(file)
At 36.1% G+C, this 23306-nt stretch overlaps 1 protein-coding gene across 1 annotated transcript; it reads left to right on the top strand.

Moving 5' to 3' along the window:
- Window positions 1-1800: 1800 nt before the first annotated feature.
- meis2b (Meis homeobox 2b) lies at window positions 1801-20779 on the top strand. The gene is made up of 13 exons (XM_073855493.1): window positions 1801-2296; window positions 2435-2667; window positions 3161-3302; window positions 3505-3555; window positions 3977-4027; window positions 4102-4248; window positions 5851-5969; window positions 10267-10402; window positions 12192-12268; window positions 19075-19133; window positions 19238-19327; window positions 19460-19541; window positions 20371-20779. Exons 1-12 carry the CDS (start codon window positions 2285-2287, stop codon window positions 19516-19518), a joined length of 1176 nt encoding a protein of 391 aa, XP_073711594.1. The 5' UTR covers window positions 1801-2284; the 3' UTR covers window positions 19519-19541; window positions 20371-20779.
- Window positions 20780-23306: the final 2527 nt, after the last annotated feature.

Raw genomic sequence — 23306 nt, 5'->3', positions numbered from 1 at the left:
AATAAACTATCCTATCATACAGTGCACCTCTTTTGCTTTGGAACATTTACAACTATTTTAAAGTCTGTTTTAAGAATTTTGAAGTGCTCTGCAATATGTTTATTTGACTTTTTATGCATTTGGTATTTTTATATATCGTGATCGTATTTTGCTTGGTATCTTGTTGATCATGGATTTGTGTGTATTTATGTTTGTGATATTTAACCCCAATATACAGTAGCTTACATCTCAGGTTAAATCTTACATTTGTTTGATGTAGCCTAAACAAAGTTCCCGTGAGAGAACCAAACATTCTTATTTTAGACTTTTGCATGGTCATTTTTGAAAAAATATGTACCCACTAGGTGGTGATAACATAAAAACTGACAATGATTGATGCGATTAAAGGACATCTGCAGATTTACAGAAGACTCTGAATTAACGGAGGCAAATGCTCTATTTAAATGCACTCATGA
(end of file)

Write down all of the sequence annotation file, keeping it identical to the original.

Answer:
At 36.1% G+C, this 23306-nt stretch overlaps 1 protein-coding gene across 1 annotated transcript; it reads left to right on the top strand.

Moving 5' to 3' along the window:
- Window positions 1-1800: 1800 nt before the first annotated feature.
- meis2b (Meis homeobox 2b) lies at window positions 1801-20779 on the top strand. The gene is made up of 13 exons (XM_073855493.1): window positions 1801-2296; window positions 2435-2667; window positions 3161-3302; window positions 3505-3555; window positions 3977-4027; window positions 4102-4248; window positions 5851-5969; window positions 10267-10402; window positions 12192-12268; window positions 19075-19133; window positions 19238-19327; window positions 19460-19541; window positions 20371-20779. Exons 1-12 carry the CDS (start codon window positions 2285-2287, stop codon window positions 19516-19518), a joined length of 1176 nt encoding a protein of 391 aa, XP_073711594.1. The 5' UTR covers window positions 1801-2284; the 3' UTR covers window positions 19519-19541; window positions 20371-20779.
- Window positions 20780-23306: the final 2527 nt, after the last annotated feature.

Raw genomic sequence — 23306 nt, 5'->3', positions numbered from 1 at the left:
AATAAACTATCCTATCATACAGTGCACCTCTTTTGCTTTGGAACATTTACAACTATTTTAAAGTCTGTTTTAAGAATTTTGAAGTGCTCTGCAATATGTTTATTTGACTTTTTATGCATTTGGTATTTTTATATATCGTGATCGTATTTTGCTTGGTATCTTGTTGATCATGGATTTGTGTGTATTTATGTTTGTGATATTTAACCCCAATATACAGTAGCTTACATCTCAGGTTAAATCTTACATTTGTTTGATGTAGCCTAAACAAAGTTCCCGTGAGAGAACCAAACATTCTTATTTTAGACTTTTGCATGGTCATTTTTGAAAAAATATGTACCCACTAGGTGGTGATAACATAAAAACTGACAATGATTGATGCGATTAAAGGACATCTGCAGATTTACAGAAGACTCTGAATTAACGGAGGCAAATGCTCTATTTAAATGCACTCATGA